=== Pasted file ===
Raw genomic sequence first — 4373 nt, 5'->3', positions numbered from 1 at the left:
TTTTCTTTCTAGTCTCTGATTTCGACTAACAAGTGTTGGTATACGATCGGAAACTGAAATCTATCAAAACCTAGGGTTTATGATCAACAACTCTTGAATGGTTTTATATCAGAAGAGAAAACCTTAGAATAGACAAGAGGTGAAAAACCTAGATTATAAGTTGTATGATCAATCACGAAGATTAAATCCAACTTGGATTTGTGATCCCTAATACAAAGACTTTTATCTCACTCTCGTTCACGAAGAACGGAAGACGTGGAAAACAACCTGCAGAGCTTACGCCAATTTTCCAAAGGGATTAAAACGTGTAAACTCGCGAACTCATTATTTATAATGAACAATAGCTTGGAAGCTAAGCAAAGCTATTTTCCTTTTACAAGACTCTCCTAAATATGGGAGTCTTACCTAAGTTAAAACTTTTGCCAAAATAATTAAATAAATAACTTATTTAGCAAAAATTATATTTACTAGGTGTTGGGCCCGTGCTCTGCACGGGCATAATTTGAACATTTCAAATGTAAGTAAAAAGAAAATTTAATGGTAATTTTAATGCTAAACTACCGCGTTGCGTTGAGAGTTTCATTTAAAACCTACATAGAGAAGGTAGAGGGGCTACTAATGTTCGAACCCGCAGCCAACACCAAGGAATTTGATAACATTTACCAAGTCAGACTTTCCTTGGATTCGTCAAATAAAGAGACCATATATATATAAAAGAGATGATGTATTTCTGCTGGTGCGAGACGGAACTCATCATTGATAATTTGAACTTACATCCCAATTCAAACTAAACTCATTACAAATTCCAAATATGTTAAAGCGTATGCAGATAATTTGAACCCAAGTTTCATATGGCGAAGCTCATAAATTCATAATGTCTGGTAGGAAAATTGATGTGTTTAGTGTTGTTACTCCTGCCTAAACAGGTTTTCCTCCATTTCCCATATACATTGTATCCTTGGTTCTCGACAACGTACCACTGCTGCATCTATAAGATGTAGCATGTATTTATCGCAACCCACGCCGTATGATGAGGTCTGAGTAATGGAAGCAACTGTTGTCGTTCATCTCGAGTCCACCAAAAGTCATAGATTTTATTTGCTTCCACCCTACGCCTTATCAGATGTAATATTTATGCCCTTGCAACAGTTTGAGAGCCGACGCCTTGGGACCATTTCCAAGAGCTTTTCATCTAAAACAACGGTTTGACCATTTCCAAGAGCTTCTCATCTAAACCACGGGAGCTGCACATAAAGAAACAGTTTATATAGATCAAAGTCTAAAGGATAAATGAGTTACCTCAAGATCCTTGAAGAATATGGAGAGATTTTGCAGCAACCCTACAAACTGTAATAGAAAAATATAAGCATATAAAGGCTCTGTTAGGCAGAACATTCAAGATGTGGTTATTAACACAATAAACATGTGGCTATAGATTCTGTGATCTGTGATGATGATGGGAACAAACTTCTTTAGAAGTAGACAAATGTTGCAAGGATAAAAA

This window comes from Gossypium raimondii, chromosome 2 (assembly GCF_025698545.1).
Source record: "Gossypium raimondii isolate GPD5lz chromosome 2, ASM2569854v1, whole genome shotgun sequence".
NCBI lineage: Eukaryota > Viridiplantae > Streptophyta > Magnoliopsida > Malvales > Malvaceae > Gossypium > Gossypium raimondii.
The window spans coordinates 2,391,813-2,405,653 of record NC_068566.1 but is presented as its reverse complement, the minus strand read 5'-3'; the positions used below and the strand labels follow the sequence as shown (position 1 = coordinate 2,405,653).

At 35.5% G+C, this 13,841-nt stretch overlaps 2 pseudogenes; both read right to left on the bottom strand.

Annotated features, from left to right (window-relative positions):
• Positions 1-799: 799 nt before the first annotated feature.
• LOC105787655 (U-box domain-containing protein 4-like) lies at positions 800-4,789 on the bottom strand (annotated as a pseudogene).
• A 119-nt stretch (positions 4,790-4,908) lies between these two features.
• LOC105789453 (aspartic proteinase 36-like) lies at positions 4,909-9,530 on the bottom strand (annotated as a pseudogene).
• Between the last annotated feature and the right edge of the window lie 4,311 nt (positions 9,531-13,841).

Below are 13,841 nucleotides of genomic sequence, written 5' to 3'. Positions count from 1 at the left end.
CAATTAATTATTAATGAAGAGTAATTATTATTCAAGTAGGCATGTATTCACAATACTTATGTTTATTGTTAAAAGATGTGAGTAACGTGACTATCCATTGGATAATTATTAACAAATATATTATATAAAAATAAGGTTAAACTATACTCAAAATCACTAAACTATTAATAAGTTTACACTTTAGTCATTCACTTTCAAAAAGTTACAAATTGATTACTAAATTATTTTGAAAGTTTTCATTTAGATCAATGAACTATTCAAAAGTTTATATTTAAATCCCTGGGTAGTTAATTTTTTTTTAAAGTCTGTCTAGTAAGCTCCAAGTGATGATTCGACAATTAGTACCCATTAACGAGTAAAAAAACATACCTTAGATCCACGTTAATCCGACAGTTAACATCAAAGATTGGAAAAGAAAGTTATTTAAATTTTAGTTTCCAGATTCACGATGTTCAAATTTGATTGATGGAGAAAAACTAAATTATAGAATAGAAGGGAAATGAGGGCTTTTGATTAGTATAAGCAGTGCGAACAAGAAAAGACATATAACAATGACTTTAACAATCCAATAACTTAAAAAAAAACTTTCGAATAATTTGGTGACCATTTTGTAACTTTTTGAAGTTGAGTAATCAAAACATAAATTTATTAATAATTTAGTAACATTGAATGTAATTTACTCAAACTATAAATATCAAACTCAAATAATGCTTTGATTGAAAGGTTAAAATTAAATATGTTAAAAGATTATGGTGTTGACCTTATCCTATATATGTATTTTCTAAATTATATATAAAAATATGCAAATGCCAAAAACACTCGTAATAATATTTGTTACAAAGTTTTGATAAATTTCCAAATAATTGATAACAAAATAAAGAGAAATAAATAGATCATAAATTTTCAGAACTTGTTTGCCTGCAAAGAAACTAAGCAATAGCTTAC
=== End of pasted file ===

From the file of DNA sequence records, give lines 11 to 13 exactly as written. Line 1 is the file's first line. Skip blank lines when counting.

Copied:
• A 119-nt stretch (positions 4,790-4,908) lies between these two features.
• LOC105789453 (aspartic proteinase 36-like) lies at positions 4,909-9,530 on the bottom strand (annotated as a pseudogene).
• Between the last annotated feature and the right edge of the window lie 4,311 nt (positions 9,531-13,841).